So if you're at a 6-10 level, your goal is to get anxiety down to a 1-5 level (level will vary between 1-5 depending on the social situation), and to develop a tolerance for the anxiety at that level.

When you watch your family and friends in the 1-5 level, they seem calm. But they do have some anxiety. The difference is that they are tolerating and expecting the anxiety. They are also thinking about the situation differently as explained in this post.

Yes, "I'm socially awkward" "I don't want to be here" "I hate small talk" is self-talk that will keep you stuck in SA. The first one is self-critical and recovery requires self- compassion. The second and third are fighting reality, and fighting reality exacerbates your anxiety.

Here are some ways you can reframe this self-talk with self-compassion and radical acceptance of reality:

*"I have social anxiety right now, but I'm working on it, and over time I will be able to reduce my anxiety to a manageable level."

*"Small talk is something I have to do sometimes in life. It's not what I love to do, but not everything in life is something I love to do, and that's ok."

allkill427 karma

Should I ask her out?

mindful2493 karma

Go for it!

Osborconn321 karma

What’s the best way I can avoid anxiety when trying to study large amounts of information? Also, any advice on test anxiety? I haven’t found much that works for me...

mindful2368 karma

Hey Osborconn, yea good question! Test anxiety is a type of performance anxiety where you're on the hot seat. So you should expect to have some anxiety in that situation. But if you have too much anxiety, it can botch up your grades.

So I've found that the first line of defense is really making sure you know the material inside and out. Because you have test anxiety, you may need to spend more time studying than others who don't have test anxiety. It's kind of like practicing a speech over and over - the more you practice, the more comfortable you will be during the pressure situation.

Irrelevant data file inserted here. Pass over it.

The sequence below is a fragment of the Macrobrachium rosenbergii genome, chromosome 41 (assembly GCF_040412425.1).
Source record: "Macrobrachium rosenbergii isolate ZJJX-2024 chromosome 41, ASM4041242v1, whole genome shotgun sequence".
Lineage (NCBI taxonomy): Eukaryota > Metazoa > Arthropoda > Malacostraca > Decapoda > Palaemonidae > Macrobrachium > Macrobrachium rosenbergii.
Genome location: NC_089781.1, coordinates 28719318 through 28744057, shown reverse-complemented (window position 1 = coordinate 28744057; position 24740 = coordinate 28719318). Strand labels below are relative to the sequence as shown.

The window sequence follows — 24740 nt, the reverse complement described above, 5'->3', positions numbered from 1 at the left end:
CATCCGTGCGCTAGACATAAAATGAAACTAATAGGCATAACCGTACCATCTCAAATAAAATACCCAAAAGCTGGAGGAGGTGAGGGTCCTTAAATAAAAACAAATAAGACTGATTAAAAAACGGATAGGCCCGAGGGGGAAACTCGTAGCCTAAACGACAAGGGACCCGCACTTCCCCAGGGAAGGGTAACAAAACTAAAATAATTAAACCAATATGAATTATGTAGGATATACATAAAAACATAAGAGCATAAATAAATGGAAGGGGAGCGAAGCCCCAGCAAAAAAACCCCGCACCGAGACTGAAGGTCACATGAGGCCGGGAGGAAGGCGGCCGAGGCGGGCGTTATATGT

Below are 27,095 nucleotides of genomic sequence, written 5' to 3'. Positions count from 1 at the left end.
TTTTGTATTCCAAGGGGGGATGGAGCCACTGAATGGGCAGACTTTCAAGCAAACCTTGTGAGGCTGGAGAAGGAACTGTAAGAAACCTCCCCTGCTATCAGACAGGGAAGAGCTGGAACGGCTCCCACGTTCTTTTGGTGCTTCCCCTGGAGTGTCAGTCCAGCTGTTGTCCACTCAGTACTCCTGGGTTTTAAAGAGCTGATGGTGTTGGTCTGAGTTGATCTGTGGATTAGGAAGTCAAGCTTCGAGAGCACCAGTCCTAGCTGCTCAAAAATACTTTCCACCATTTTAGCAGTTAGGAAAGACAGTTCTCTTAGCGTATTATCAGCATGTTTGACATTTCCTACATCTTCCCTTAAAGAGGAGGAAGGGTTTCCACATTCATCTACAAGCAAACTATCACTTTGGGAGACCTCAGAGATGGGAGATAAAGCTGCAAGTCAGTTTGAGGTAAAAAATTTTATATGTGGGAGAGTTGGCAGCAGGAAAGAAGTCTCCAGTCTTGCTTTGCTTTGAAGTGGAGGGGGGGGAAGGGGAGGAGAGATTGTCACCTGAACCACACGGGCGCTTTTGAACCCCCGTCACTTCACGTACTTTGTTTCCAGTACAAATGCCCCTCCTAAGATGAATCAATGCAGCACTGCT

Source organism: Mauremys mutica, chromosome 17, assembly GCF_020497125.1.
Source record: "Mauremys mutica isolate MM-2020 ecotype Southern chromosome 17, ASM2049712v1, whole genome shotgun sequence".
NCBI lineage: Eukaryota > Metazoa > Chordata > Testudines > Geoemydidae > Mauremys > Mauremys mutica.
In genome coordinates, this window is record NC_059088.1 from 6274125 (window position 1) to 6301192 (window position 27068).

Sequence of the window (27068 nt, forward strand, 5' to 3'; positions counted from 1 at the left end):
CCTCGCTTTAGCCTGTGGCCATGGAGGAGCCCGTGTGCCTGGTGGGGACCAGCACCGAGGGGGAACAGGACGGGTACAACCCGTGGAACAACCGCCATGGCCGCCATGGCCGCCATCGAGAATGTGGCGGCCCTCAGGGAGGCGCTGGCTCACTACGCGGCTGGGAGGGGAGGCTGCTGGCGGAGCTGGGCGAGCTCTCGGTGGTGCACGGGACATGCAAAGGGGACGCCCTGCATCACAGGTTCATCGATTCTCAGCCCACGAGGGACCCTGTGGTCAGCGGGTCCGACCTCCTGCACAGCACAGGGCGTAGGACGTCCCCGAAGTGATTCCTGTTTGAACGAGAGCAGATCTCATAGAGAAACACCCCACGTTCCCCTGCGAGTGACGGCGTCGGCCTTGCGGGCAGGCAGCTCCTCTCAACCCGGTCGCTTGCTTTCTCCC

Learning the material inside and out really applies when you're studying lots of information. You have to spend a lot of time reading and re-reading and formulating in your mind the key principles and "big picture." That ensures that you develop a deep understanding of the overarching principles and how the details fit into those.

The second line of defense is learning test taking strategies. This doesn't apply to all tests, but is an example. Like on a timed test, you may want to quickly answer all the questions you know and then come back to those that need more time. That way you'll definitely get the points for those items you know. Here are some good test taking strategies.

Let me know what you've tried that hasn't worked. And are there any that have worked for you?

YaDunGoofed128 karma

I've found that the first line of defense is really making sure you know the material inside and out


second line of defense is learning test taking strategies

I realize you're the expert and while those are both useful, I feel like there is a better answer. Realizing full well that you've been doing this for 30 years and have seen a thing or a million, I still think this is worth saying even if I'm down voted to oblivion.

I haven't found that learning the test inside and out is a useful answer here. The anxiety is almost always manifested as test anxiety as a symptom and not a cause. Sure knowing everything pat calms that on a specific test, but you won't always know everything and it's exactly those times when you need a better solution!